30 May 2017 15:33 IST

All you wanted to know about downgrades

A downgrade shows that the confidence level in the company’s debt repayment ability has waned

The recent downgrade of IDBI Bank’s debt obligations by rating agency ICRA made headlines. ICRA’s action follows downgrades of the bank’s debt by other rating agencies such as CRISIL and Moody’s over the past month.

What is it?

A credit downgrade by a rating agency shows its confidence level in the company’s debt repayment ability has waned. A credit rating reflects the rating agency’s opinion on the likelihood of timely payment of interest and principal on the debt obligation.

For instance, ICRA downgraded IDBI Bank’s Basel-III compliant Tier-II bonds from AA- (high degree of safety regarding timely servicing of financial obligations) to A @ (adequate degree of safety; put on rating watch). Additional Tier-I bonds have been downgraded from A- to BBB@ (moderate degree of safety and hence moderate credit risk). The bank’s fixed deposit programme which was rated MAA- has also been put under rating watch.

Why is it important?

Downgrades can offer insights into the underlying financial performance of the company. For instance, the downgrade of IDBI Bank takes into account the bank’s weak operating and financial performance during FY17. Weak capital position and continued stress on profitability and asset quality have been cited as concerns. Downgrades and their reasons matter to various stakeholders including bond holders, stock investors and bank depositors. They serve as red flags and could be a call to action.

Why should I care?

If you have invested in bonds, then the company’s reduced capacity to meet its payment obligation, reflected in a downgrade, is a concern. Retail investors have exposure to such bonds mostly through debt funds that invest in these bonds.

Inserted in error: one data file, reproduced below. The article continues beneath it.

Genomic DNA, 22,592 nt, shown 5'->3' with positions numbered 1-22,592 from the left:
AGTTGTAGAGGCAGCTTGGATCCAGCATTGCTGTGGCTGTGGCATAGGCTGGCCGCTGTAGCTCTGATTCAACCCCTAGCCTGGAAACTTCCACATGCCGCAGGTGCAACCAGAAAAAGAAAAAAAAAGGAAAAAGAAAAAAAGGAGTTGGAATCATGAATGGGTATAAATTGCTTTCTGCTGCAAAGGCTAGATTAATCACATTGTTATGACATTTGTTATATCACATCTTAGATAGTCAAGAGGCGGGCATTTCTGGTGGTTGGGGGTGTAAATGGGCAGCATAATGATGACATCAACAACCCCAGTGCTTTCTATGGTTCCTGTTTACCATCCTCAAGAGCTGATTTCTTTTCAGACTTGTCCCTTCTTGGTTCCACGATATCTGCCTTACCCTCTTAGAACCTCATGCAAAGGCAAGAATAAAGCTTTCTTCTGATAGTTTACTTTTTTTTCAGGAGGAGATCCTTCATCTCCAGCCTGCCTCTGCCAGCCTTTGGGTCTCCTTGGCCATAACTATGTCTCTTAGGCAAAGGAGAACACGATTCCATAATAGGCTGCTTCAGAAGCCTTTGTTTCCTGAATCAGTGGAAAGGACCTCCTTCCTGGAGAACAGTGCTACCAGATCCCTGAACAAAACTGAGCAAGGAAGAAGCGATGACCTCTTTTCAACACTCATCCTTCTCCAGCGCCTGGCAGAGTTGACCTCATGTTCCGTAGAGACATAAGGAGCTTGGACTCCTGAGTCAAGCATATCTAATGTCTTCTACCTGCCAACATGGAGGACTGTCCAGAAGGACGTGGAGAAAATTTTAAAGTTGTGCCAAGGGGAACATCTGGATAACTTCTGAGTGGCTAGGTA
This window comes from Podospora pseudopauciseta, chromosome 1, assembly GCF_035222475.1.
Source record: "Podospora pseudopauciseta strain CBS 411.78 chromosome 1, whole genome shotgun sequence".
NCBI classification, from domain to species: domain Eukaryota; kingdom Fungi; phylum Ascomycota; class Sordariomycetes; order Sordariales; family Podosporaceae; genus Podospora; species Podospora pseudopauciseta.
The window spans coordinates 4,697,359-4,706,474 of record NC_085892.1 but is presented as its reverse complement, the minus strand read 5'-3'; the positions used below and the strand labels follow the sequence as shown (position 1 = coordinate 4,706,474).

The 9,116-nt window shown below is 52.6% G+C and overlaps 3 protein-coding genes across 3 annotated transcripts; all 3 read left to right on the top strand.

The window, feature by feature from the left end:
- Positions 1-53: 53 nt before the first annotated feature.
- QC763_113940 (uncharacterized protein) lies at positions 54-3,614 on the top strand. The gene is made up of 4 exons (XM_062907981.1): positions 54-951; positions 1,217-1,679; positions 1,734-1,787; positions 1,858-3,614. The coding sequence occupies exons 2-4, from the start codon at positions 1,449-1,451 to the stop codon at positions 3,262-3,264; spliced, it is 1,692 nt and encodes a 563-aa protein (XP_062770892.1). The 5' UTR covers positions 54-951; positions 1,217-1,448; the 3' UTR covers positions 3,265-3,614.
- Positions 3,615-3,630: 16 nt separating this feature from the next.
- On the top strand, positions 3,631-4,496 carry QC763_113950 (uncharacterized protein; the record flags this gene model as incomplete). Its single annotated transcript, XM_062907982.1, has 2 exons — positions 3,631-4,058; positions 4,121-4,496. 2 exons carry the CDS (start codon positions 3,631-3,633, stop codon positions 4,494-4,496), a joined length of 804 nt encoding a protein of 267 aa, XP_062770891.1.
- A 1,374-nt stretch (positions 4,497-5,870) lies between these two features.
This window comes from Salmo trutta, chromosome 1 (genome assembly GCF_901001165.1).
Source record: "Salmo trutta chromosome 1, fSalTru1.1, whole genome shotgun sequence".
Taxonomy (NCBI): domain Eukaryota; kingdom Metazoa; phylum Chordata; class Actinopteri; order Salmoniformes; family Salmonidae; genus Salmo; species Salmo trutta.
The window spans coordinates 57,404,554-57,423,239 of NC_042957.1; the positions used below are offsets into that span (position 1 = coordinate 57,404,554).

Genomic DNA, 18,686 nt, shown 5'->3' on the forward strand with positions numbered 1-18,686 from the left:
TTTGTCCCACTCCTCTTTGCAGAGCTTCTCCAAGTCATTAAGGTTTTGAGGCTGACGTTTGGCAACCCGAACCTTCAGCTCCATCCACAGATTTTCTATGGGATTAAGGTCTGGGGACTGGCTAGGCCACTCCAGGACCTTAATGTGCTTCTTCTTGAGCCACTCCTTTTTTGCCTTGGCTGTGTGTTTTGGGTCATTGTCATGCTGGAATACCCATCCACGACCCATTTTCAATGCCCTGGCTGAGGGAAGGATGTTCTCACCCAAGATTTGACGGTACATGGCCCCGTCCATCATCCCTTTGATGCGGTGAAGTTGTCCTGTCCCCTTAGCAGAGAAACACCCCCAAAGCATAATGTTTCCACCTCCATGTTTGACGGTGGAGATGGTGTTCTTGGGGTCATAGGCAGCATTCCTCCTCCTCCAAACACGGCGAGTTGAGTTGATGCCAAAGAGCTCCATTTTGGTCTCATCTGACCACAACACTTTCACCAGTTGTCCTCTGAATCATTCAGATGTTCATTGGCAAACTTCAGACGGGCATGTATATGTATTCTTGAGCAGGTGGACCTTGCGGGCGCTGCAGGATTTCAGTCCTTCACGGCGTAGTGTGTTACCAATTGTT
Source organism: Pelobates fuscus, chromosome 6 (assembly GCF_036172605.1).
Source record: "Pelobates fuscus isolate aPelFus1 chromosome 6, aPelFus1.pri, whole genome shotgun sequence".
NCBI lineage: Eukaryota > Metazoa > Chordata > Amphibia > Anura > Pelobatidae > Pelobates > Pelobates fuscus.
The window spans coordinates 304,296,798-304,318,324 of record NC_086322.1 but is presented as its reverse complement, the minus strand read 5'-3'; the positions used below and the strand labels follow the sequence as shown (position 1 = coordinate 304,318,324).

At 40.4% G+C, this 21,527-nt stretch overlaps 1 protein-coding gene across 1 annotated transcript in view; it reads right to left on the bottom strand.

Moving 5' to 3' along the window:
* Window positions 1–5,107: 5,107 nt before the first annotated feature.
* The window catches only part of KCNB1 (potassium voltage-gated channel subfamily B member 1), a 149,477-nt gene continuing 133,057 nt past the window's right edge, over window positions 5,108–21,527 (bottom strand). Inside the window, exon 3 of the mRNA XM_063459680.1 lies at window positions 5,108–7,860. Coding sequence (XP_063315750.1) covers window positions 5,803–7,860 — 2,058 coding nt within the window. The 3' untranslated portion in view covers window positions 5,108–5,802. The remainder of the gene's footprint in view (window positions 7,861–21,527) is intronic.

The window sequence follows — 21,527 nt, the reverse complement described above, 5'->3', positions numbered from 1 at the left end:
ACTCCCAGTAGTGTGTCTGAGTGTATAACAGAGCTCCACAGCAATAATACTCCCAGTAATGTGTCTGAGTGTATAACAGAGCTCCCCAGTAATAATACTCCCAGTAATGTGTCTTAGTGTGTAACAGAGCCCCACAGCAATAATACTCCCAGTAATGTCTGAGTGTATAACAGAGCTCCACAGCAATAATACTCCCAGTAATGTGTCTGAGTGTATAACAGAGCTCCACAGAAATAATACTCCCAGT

The NAV of debt funds moves with underlying bond prices. Among other factors including interest rate movements, bond prices reflect the ability of the company to service its interest and principal. If a company actually defaults on its interest or principal repayment, then the debt fund’s portfolio, to that extent, is written off. This will impact the NAV of the debt fund.

Even if a company does not default, rating agencies can downgrade the rating on these bonds for several reasons. This can also mark down the fund’s NAV. As mandated by the SEBI/AMFI, while calculating NAV, mutual funds follow a valuation matrix prescribed by rating agencies for valuing illiquid corporate debt papers. This matrix considers factors such as credit risk, interest risk and liquidity risk, based on which illiquid corporate debt papers are valued and marked-to-market. A rating downgrade could lead to lowering of valuation.

Downgrades also have implications for investors in the stock of company. Over the past month, the stock price of IDBI Bank has plummeted 21 per cent. Bank depositors too could be affected indirectly. Rise in bad loans can erode banks’ profits and capital.

Capital helps banks absorb losses in the normal course of operations. So, if a bank has a weak capital base, then in case of a loss on account of defaults by its borrowers, it may not be able to honour demands from depositors. In India, instances of commercial banks going kaput are rare, thanks to the backing of the Centre. Also, deposits are insured. Still, depositors need to be watchful.

The bottomline

Grades matter, whether at school or in business.